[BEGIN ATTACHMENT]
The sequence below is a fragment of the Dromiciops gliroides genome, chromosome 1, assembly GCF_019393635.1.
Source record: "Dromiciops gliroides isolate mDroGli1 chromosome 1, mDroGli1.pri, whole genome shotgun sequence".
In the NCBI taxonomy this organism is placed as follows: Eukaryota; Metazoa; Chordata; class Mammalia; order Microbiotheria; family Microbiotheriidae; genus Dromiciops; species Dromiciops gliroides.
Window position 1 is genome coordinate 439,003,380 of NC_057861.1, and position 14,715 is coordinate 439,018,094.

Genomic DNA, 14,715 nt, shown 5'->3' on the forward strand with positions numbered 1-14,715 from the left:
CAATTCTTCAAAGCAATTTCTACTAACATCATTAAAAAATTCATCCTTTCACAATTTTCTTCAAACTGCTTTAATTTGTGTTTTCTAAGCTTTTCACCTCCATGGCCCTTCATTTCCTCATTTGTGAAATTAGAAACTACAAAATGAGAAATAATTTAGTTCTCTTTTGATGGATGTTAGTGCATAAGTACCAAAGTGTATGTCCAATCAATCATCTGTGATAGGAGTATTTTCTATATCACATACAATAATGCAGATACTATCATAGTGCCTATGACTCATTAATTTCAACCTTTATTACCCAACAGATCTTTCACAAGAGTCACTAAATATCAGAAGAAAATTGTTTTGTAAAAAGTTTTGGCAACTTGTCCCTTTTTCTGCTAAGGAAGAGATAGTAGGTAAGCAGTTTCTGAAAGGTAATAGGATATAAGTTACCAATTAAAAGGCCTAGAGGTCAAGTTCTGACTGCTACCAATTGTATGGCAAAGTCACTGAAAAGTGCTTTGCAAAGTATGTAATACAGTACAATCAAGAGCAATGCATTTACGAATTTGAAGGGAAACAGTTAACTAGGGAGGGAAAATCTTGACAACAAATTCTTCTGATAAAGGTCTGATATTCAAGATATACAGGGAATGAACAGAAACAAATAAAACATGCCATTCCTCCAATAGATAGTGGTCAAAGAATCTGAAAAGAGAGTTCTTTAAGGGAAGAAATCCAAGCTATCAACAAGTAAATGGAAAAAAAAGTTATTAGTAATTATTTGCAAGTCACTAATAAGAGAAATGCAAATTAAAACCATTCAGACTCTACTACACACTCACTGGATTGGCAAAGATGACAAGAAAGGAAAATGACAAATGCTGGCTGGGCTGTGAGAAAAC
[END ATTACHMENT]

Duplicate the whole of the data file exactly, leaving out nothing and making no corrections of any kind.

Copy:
The sequence below is a fragment of the Dromiciops gliroides genome, chromosome 1, assembly GCF_019393635.1.
Source record: "Dromiciops gliroides isolate mDroGli1 chromosome 1, mDroGli1.pri, whole genome shotgun sequence".
In the NCBI taxonomy this organism is placed as follows: Eukaryota; Metazoa; Chordata; class Mammalia; order Microbiotheria; family Microbiotheriidae; genus Dromiciops; species Dromiciops gliroides.
Window position 1 is genome coordinate 439,003,380 of NC_057861.1, and position 14,715 is coordinate 439,018,094.

Genomic DNA, 14,715 nt, shown 5'->3' on the forward strand with positions numbered 1-14,715 from the left:
CAATTCTTCAAAGCAATTTCTACTAACATCATTAAAAAATTCATCCTTTCACAATTTTCTTCAAACTGCTTTAATTTGTGTTTTCTAAGCTTTTCACCTCCATGGCCCTTCATTTCCTCATTTGTGAAATTAGAAACTACAAAATGAGAAATAATTTAGTTCTCTTTTGATGGATGTTAGTGCATAAGTACCAAAGTGTATGTCCAATCAATCATCTGTGATAGGAGTATTTTCTATATCACATACAATAATGCAGATACTATCATAGTGCCTATGACTCATTAATTTCAACCTTTATTACCCAACAGATCTTTCACAAGAGTCACTAAATATCAGAAGAAAATTGTTTTGTAAAAAGTTTTGGCAACTTGTCCCTTTTTCTGCTAAGGAAGAGATAGTAGGTAAGCAGTTTCTGAAAGGTAATAGGATATAAGTTACCAATTAAAAGGCCTAGAGGTCAAGTTCTGACTGCTACCAATTGTATGGCAAAGTCACTGAAAAGTGCTTTGCAAAGTATGTAATACAGTACAATCAAGAGCAATGCATTTACGAATTTGAAGGGAAACAGTTAACTAGGGAGGGAAAATCTTGACAACAAATTCTTCTGATAAAGGTCTGATATTCAAGATATACAGGGAATGAACAGAAACAAATAAAACATGCCATTCCTCCAATAGATAGTGGTCAAAGAATCTGAAAAGAGAGTTCTTTAAGGGAAGAAATCCAAGCTATCAACAAGTAAATGGAAAAAAAAGTTATTAGTAATTATTTGCAAGTCACTAATAAGAGAAATGCAAATTAAAACCATTCAGACTCTACTACACACTCACTGGATTGGCAAAGATGACAAGAAAGGAAAATGACAAATGCTGGCTGGGCTGTGAGAAAAC